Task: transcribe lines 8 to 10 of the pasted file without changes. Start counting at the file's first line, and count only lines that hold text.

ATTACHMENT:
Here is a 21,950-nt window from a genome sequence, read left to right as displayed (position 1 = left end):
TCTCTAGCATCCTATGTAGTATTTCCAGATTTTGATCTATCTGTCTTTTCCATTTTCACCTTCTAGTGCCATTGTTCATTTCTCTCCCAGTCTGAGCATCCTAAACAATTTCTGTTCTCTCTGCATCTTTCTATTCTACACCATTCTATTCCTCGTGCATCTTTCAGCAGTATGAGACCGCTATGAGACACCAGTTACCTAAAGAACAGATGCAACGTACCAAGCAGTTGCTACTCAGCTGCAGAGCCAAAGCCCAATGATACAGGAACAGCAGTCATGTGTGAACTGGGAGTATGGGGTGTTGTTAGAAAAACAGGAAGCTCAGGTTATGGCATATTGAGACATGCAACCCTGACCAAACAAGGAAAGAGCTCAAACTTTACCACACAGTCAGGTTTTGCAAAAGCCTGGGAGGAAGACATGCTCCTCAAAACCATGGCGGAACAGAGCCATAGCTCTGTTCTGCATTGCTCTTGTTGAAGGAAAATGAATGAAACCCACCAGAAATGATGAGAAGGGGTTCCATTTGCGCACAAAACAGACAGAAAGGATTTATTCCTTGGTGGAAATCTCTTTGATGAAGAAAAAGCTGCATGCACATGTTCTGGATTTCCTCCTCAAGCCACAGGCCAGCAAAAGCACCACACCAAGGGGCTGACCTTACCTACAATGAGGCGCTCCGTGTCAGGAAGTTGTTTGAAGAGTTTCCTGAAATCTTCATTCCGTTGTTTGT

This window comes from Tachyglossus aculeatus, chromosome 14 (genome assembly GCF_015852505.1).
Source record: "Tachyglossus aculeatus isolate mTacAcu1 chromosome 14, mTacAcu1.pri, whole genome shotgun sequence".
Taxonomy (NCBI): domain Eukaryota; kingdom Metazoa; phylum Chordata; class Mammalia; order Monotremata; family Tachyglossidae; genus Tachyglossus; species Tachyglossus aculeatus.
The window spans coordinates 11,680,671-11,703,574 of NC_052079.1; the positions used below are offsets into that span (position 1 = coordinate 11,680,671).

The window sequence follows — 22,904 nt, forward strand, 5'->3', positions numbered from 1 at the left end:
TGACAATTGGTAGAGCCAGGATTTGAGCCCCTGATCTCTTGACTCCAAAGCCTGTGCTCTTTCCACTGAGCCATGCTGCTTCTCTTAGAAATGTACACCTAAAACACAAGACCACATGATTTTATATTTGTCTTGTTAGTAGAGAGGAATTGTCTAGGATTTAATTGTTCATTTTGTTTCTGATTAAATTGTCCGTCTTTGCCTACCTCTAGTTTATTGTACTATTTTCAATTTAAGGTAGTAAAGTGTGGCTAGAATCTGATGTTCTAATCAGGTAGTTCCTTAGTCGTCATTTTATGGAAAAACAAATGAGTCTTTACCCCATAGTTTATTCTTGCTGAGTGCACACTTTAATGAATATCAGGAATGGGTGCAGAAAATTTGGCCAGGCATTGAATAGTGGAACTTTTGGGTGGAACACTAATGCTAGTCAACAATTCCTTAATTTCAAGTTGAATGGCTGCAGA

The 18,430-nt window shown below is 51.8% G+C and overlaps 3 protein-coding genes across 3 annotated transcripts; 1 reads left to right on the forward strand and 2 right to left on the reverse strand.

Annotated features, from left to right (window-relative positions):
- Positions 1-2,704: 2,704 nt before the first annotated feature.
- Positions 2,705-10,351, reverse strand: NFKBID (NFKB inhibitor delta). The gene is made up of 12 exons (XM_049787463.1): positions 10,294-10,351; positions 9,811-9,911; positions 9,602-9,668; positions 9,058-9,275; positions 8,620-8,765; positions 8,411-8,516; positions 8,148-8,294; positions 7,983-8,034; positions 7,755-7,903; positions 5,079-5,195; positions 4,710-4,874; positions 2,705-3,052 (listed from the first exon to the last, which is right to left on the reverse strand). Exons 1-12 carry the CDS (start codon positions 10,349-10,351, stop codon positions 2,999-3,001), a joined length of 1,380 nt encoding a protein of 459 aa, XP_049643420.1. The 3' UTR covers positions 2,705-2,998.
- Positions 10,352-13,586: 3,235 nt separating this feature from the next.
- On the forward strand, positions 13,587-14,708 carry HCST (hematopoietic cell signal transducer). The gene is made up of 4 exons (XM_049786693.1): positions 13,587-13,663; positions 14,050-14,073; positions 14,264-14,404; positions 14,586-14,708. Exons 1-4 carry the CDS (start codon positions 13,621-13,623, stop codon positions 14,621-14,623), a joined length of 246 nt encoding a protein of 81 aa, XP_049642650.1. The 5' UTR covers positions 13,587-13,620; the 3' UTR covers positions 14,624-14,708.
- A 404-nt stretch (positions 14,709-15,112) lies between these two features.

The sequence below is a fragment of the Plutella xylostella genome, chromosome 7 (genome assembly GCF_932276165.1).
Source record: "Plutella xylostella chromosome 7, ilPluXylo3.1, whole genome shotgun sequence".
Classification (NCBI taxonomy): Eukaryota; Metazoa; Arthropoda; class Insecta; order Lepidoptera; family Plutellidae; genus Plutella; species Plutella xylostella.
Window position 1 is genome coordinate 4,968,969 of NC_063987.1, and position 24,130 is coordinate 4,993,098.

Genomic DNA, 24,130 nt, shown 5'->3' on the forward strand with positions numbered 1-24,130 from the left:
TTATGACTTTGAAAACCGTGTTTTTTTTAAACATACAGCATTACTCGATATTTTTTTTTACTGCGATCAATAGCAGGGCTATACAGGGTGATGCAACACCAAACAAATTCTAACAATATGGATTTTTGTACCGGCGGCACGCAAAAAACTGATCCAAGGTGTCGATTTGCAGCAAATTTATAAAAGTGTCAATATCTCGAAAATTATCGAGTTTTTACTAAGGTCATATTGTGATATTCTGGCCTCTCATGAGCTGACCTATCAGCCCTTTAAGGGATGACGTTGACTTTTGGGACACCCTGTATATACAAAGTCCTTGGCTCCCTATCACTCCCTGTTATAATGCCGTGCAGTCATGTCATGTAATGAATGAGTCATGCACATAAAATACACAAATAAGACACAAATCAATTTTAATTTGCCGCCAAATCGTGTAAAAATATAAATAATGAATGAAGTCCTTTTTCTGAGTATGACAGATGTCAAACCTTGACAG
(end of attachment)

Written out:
TGACAATTGGTAGAGCCAGGATTTGAGCCCCTGATCTCTTGACTCCAAAGCCTGTGCTCTTTCCACTGAGCCATGCTGCTTCTCTTAGAAATGTACACCTAAAACACAAGACCACATGATTTTATATTTGTCTTGTTAGTAGAGAGGAATTGTCTAGGATTTAATTGTTCATTTTGTTTCTGATTAAATTGTCCGTCTTTGCCTACCTCTAGTTTATTGTACTATTTTCAATTTAAGGTAGTAAAGTGTGGCTAGAATCTGATGTTCTAATCAGGTAGTTCCTTAGTCGTCATTTTATGGAAAAACAAATGAGTCTTTACCCCATAGTTTATTCTTGCTGAGTGCACACTTTAATGAATATCAGGAATGGGTGCAGAAAATTTGGCCAGGCATTGAATAGTGGAACTTTTGGGTGGAACACTAATGCTAGTCAACAATTCCTTAATTTCAAGTTGAATGGCTGCAGA

The 18,430-nt window shown below is 51.8% G+C and overlaps 3 protein-coding genes across 3 annotated transcripts; 1 reads left to right on the forward strand and 2 right to left on the reverse strand.

Annotated features, from left to right (window-relative positions):